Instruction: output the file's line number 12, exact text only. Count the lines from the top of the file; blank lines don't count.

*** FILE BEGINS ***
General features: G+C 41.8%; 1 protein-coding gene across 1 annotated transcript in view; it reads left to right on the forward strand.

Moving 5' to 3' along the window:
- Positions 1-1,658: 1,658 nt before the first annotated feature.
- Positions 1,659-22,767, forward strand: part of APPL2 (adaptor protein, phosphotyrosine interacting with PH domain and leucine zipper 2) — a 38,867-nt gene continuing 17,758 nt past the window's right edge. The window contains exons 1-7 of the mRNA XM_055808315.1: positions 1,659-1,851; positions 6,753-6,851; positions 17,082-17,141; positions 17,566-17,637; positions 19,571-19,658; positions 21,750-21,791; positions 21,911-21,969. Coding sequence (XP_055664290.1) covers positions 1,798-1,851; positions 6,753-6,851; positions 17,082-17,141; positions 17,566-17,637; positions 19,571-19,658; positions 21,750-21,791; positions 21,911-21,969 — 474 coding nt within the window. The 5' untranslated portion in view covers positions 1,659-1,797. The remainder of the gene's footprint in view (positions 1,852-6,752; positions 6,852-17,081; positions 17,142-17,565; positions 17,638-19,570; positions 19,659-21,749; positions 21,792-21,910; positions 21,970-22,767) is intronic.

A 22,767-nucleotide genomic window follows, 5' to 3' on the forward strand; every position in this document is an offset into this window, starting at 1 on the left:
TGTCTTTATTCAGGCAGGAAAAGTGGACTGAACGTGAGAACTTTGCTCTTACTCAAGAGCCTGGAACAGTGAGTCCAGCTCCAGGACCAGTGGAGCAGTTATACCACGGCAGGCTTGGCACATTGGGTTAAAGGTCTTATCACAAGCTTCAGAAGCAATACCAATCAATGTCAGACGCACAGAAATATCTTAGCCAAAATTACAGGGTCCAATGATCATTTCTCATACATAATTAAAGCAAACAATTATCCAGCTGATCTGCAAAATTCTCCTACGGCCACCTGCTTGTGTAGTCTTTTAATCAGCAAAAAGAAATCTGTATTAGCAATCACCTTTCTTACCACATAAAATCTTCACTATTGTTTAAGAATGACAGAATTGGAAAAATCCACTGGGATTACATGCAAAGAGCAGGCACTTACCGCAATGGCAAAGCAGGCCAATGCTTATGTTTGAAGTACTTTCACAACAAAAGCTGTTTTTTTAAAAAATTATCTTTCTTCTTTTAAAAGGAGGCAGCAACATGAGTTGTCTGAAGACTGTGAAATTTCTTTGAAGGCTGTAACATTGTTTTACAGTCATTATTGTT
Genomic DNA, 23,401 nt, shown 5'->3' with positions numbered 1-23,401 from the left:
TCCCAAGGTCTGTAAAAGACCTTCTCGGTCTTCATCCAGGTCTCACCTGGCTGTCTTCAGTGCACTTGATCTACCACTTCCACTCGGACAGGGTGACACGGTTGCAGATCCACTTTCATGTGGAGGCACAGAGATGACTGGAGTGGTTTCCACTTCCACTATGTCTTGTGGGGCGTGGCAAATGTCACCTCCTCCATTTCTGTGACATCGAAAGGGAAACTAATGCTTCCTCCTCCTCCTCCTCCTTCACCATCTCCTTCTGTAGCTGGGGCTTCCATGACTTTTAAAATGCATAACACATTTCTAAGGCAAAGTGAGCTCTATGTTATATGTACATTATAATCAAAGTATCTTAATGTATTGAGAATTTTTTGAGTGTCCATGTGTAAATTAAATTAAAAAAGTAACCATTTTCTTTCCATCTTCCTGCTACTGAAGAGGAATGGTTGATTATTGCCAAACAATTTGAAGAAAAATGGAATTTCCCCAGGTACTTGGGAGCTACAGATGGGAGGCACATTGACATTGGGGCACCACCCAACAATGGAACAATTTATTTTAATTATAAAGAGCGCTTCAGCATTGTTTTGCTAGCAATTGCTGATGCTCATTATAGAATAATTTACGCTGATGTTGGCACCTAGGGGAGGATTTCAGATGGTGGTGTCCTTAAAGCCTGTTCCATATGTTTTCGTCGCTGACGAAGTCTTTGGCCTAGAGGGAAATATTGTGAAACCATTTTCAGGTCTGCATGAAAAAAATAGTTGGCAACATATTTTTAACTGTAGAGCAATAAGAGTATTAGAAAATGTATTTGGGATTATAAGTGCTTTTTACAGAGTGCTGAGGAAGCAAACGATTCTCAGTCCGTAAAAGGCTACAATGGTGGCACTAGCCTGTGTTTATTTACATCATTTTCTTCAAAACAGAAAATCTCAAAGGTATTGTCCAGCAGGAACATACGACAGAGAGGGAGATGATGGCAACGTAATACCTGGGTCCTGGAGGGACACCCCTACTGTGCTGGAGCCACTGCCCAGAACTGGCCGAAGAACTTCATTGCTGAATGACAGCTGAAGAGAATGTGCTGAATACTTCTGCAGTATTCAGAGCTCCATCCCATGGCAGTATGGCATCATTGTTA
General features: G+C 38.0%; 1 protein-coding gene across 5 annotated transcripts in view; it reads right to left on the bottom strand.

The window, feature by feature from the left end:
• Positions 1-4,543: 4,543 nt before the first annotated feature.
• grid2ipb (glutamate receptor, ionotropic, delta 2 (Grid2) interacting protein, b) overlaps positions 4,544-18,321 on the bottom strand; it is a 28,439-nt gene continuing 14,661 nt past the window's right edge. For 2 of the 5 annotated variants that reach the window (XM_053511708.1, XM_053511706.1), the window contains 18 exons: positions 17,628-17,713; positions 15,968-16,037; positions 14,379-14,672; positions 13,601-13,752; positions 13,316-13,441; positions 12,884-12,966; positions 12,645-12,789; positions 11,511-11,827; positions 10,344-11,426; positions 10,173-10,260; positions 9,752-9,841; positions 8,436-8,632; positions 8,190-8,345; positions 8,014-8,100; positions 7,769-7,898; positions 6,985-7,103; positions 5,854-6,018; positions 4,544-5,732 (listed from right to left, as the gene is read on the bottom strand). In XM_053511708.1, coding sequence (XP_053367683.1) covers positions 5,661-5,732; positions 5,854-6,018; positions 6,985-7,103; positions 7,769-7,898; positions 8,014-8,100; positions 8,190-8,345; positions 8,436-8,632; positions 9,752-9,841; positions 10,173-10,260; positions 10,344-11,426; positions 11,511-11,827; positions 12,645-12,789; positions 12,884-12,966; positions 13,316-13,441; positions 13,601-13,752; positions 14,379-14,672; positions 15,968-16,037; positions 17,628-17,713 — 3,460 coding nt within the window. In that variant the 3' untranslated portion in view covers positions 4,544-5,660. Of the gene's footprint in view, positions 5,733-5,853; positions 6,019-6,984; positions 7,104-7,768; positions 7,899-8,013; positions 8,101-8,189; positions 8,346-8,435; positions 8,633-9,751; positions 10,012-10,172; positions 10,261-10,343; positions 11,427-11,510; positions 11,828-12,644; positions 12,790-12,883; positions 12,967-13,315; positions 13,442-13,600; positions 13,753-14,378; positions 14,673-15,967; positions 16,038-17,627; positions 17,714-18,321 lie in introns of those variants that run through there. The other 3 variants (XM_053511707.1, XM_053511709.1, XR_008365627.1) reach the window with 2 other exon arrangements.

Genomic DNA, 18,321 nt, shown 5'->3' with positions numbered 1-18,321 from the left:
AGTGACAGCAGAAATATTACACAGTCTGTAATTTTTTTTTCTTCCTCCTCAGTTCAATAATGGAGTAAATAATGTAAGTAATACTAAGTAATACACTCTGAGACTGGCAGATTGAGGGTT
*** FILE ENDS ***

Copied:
• grid2ipb (glutamate receptor, ionotropic, delta 2 (Grid2) interacting protein, b) overlaps positions 4,544-18,321 on the bottom strand; it is a 28,439-nt gene continuing 14,661 nt past the window's right edge. For 2 of the 5 annotated variants that reach the window (XM_053511708.1, XM_053511706.1), the window contains 18 exons: positions 17,628-17,713; positions 15,968-16,037; positions 14,379-14,672; positions 13,601-13,752; positions 13,316-13,441; positions 12,884-12,966; positions 12,645-12,789; positions 11,511-11,827; positions 10,344-11,426; positions 10,173-10,260; positions 9,752-9,841; positions 8,436-8,632; positions 8,190-8,345; positions 8,014-8,100; positions 7,769-7,898; positions 6,985-7,103; positions 5,854-6,018; positions 4,544-5,732 (listed from right to left, as the gene is read on the bottom strand). In XM_053511708.1, coding sequence (XP_053367683.1) covers positions 5,661-5,732; positions 5,854-6,018; positions 6,985-7,103; positions 7,769-7,898; positions 8,014-8,100; positions 8,190-8,345; positions 8,436-8,632; positions 9,752-9,841; positions 10,173-10,260; positions 10,344-11,426; positions 11,511-11,827; positions 12,645-12,789; positions 12,884-12,966; positions 13,316-13,441; positions 13,601-13,752; positions 14,379-14,672; positions 15,968-16,037; positions 17,628-17,713 — 3,460 coding nt within the window. In that variant the 3' untranslated portion in view covers positions 4,544-5,660. Of the gene's footprint in view, positions 5,733-5,853; positions 6,019-6,984; positions 7,104-7,768; positions 7,899-8,013; positions 8,101-8,189; positions 8,346-8,435; positions 8,633-9,751; positions 10,012-10,172; positions 10,261-10,343; positions 11,427-11,510; positions 11,828-12,644; positions 12,790-12,883; positions 12,967-13,315; positions 13,442-13,600; positions 13,753-14,378; positions 14,673-15,967; positions 16,038-17,627; positions 17,714-18,321 lie in introns of those variants that run through there. The other 3 variants (XM_053511707.1, XM_053511709.1, XR_008365627.1) reach the window with 2 other exon arrangements.